Before Cassius Clay took the name Muhammad Ali, he was a 22-year-old who’d been rechristened “the champ,” the greatest boxer in the world.
Long-time Life magazine photojournalist and renaissance man Gordon Parks was assigned to cover the young man twice, once in 1966 and again in 1970. What Parks found after many meetings was a 24-year-old with bruised fists looking for approval — a side of the superstar the public hadn't seen.
Many of the more than 850 shots from those meetings have also never been seen, but 55 of them are now on display at the Nelson-Atkins Museum of Art.
Ali, who died in 2016, at one time mugged for every camera put in his face, regularly boasted about being the champ, and was outspoken on his thoughts about Civil Rights-era race relations.
But he once told Parks: "Do you know that Martin Luther King was the only Negro leader who sent me a telegram when I became champion of the world — the only one. I was just a dumb kid thinking all of them would be so proud of me."
Parks, who was born in Ft. Scott, Kansas, was the only black photographer at Life for more than a decade. He went on to direct films like "Shaft" and to compose music, essays and poetry before he died in 2006. In 1966, he wrote a Life article about Ali that is largely credited with saving the boxer's reputation.
Within two years of winning the heavyweight title, Parks wrote, Ali's "public image was in tatters. He stood accused in the press of sins ranging from talking too much to outright anti-white bigotry."
Two unpopular moves further hurt his reputation: Ali had joined the Nation of Islam but refused to join the Army, saying, "I don't have no quarrel with those Vietcongs."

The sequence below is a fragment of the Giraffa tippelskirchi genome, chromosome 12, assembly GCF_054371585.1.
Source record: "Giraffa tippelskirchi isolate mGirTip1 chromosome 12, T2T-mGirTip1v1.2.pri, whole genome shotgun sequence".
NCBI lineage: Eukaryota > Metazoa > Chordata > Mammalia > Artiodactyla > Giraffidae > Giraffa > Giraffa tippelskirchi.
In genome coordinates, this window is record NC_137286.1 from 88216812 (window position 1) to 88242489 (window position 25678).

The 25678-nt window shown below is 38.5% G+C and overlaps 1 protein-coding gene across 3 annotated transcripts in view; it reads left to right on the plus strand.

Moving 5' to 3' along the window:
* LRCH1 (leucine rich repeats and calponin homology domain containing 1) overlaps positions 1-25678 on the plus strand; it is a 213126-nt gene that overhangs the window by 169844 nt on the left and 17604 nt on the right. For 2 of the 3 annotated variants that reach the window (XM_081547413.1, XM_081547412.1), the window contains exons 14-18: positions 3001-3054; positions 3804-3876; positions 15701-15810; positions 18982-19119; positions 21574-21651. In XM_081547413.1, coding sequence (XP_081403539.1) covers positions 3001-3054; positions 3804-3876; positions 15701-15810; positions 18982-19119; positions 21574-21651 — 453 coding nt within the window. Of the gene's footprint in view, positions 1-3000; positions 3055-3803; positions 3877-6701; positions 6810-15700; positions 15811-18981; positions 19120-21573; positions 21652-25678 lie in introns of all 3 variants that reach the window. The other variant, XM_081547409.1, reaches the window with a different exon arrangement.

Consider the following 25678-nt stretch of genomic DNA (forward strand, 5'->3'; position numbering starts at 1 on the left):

Parks set out on the assignment feeling that he wasn't "proud" of Ali. He wanted Ali to be a hero, but "he wasn’t making it," Parks wrote.
"I had come to Miami to see whether he was really as obnoxious as people were making him out to be."
Parks told Ali that, and the fighter responded, "No need to beat around the bush, brother, I know why you came."
Nelson-Atkins curator April Watson suggests that it was understood that Parks, who was about 30 years older than Ali, was there to help restore the fighter's image.
"(Parks) was walking a tightrope between his desire to be an objective reporter, but also a real sympathy for his black subjects," Watson says.
The magazine's demographic was mostly white and middle class. Many of its readers weren't sure what to make of the world heavyweight champion and Olympic gold medalist.
Watson says Parks "was able to use his influence to shape a sympathetic portrait of Ali."
A new book works in tandem with the exhibition to tell that story. "Gordon Parks X Muhammad Ali," from the German photography-book publisher Steidl in collaboration with the Nelson-Atkins and the Gordon Parks Foundation in Pleasantville, New York, contains 115 images selected by Watson, who contributed an essay on the meetings of the two men.
"I think Ali let down his guard because he trusted Parks. Otherwise, you know, who was the real Ali?" Watson says, referencing the bravado usually seen in shots of Ali taken by other photographers.
It happened that Parks' son was nearly the same age as Ali. "But this boy, unlike my son, was not receptive to outright advice," Parks wrote in the Life article. "Even when you gave it gently you got silence — no response at all."
However, Ali did appear to mature in the course of his interactions with Parks, and Parks reveals that change in the article, which only includes three photos.
He quotes Ali acknowledging to the press that in the past he'd said and done things not becoming of a champion, then: "But I'm a champion now. And today I'm measuring my words. I'm measuring my deeds. I'm measuring my thoughts."
The journalist halfway doubted the resolve would last. But toward the end of the article, he noted, "at last he seemed fully aware of the kind of behavior that brings respect. Already a brilliant fighter, there was hope now that he might become a champion everyone could look up to."
"Gordon Parks X Muhammad Ali: 1966|1970, the image of a champion" through July 5 at the Nelson-Atkins Museum of Art, 4525 Oak Street Kansas City, Missouri. On March 12, Watson mediates a conversation between Damion Thomas, curator of sports at the National Museum of African American History, and William Rhoden, former New York Times sports columnist.